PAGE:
- The Washington Times - Thursday, January 15, 2009

Ill winds swept through Revolutionary War America, with conditions, to borrow a phrase, better imagined than described. As the formidable British armada cut through ocean waves, sending currents of shock and misery through the Colonies, beleaguered troops funded by worthless currency, led by a weak Congress and sabotaged by way too many Loyalists, valiantly fought on land just to survive.

Things were different at sea. War and commerce came together to form a splendid storm called privateering. Private citizens, at their own risk and peril, appetites whetted by the thrill of the hunt for lucrative rewards, gorged on the plunder of British resupply vessels, fattening coastal seafaring towns with rich harvests of cargo.

“Thousands of schemes for privateering are afloat in American imaginations,” John Adams wrote, and from these, “many fruitless and some profitable projects will grow.” They grew to phenomenal levels after March 1776, when Congress authorized privateering. There was money to be had. Lots of it.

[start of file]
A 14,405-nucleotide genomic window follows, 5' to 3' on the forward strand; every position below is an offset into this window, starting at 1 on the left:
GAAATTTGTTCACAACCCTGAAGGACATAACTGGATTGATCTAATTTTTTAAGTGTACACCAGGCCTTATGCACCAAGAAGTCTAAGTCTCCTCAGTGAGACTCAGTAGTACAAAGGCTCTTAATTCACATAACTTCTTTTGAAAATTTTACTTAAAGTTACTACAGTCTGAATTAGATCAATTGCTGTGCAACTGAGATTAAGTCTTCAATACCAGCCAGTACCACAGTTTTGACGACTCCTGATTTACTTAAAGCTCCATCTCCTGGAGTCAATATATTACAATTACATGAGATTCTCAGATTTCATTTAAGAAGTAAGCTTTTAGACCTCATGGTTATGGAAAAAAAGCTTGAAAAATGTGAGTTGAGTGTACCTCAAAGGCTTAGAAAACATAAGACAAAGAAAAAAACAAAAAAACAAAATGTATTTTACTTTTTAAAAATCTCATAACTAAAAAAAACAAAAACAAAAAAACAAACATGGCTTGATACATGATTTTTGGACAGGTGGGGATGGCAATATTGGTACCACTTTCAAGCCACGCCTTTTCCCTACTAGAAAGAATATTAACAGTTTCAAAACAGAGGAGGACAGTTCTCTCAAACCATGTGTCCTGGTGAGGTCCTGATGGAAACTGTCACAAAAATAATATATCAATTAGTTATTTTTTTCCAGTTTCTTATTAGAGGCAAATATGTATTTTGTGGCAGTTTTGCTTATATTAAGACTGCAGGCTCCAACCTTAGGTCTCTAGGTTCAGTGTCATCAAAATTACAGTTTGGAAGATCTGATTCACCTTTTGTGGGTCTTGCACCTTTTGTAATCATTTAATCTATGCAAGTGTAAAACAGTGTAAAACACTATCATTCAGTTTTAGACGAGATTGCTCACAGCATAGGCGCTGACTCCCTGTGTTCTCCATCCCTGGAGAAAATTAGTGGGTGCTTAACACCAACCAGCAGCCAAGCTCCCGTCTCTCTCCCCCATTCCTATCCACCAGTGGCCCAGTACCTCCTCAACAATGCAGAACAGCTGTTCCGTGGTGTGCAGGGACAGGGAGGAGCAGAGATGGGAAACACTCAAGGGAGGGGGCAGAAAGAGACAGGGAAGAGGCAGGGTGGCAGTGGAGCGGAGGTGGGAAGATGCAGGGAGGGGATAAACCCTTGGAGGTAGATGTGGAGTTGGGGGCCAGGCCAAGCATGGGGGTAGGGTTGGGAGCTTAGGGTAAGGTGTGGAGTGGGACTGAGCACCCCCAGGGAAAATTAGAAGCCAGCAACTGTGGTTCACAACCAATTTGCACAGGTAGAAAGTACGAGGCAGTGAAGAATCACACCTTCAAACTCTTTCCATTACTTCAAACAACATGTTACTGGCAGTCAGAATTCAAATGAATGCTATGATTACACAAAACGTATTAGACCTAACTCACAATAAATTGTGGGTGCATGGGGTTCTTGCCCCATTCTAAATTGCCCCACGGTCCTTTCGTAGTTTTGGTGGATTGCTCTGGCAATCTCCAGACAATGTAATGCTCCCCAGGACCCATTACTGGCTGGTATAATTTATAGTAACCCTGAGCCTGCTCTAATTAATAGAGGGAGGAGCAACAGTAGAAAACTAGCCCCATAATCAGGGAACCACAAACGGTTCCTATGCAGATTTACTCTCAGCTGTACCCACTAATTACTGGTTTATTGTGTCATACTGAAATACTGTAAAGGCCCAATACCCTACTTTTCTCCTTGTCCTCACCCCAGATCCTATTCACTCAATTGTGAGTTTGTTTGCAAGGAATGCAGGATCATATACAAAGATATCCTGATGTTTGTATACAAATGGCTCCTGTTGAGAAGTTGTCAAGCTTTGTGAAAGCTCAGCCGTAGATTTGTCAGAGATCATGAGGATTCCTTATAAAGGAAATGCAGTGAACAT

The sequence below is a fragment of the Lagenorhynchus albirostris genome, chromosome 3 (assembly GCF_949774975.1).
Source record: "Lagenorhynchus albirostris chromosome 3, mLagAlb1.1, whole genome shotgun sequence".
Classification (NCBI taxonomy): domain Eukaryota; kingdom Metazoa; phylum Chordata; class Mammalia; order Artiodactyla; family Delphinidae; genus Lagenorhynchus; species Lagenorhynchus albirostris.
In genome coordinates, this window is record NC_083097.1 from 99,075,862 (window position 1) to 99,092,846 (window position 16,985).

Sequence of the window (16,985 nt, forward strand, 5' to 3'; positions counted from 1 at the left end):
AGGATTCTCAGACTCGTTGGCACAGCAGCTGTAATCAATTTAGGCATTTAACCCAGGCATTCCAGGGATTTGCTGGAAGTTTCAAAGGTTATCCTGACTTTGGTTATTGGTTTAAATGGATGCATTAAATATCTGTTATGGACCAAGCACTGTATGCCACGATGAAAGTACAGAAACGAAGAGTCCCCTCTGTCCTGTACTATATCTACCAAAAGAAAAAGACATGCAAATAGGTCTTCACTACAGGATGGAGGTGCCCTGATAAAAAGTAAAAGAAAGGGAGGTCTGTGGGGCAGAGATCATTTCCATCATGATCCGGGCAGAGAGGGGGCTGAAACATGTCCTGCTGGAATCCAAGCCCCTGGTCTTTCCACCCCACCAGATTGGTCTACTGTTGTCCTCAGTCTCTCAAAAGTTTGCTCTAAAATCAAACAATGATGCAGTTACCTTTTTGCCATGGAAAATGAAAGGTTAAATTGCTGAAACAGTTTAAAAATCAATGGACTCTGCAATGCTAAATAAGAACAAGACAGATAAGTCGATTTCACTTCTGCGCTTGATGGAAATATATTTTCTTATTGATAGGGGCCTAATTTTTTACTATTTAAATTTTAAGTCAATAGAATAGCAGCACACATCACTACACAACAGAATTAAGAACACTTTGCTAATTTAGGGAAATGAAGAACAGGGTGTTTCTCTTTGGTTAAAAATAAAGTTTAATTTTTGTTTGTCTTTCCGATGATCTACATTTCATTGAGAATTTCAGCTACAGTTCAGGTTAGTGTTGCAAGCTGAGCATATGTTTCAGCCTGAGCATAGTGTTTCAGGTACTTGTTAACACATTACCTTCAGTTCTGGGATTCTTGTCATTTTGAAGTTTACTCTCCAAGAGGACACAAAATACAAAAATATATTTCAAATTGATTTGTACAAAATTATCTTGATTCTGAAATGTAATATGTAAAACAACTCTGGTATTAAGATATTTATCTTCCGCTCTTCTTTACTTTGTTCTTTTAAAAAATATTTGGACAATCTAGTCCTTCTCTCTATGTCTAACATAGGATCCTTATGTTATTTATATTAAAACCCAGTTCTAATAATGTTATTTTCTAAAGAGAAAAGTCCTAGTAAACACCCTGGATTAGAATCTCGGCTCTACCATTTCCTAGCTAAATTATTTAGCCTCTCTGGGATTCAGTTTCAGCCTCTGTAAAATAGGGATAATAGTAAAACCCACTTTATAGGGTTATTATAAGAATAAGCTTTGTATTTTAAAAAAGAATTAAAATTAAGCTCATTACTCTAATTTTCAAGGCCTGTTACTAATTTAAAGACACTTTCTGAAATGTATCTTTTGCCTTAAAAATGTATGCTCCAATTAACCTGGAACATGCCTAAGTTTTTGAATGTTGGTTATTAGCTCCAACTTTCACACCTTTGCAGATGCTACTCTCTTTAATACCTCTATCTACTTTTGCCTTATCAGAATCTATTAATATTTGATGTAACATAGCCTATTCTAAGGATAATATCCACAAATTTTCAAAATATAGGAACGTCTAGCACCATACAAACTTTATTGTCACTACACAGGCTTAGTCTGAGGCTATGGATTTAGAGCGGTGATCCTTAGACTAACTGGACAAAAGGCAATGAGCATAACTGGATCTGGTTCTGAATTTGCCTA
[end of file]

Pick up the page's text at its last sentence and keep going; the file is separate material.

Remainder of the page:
One unidentified scribe provided this description of the excitement:

“Oh, what prizes these cruisers brought into port! There are no items in the newspapers of that day … [except] lists of prizes. When these half-pirates came in, cannon were fired, the whole town turned out, and the taverns were filled with rejoicings. The names of the ships and their captains were household words. The captured cargoes were carried ashore; inventories were posted in the taprooms, and often the goods were sold within the welcoming tavern doors.”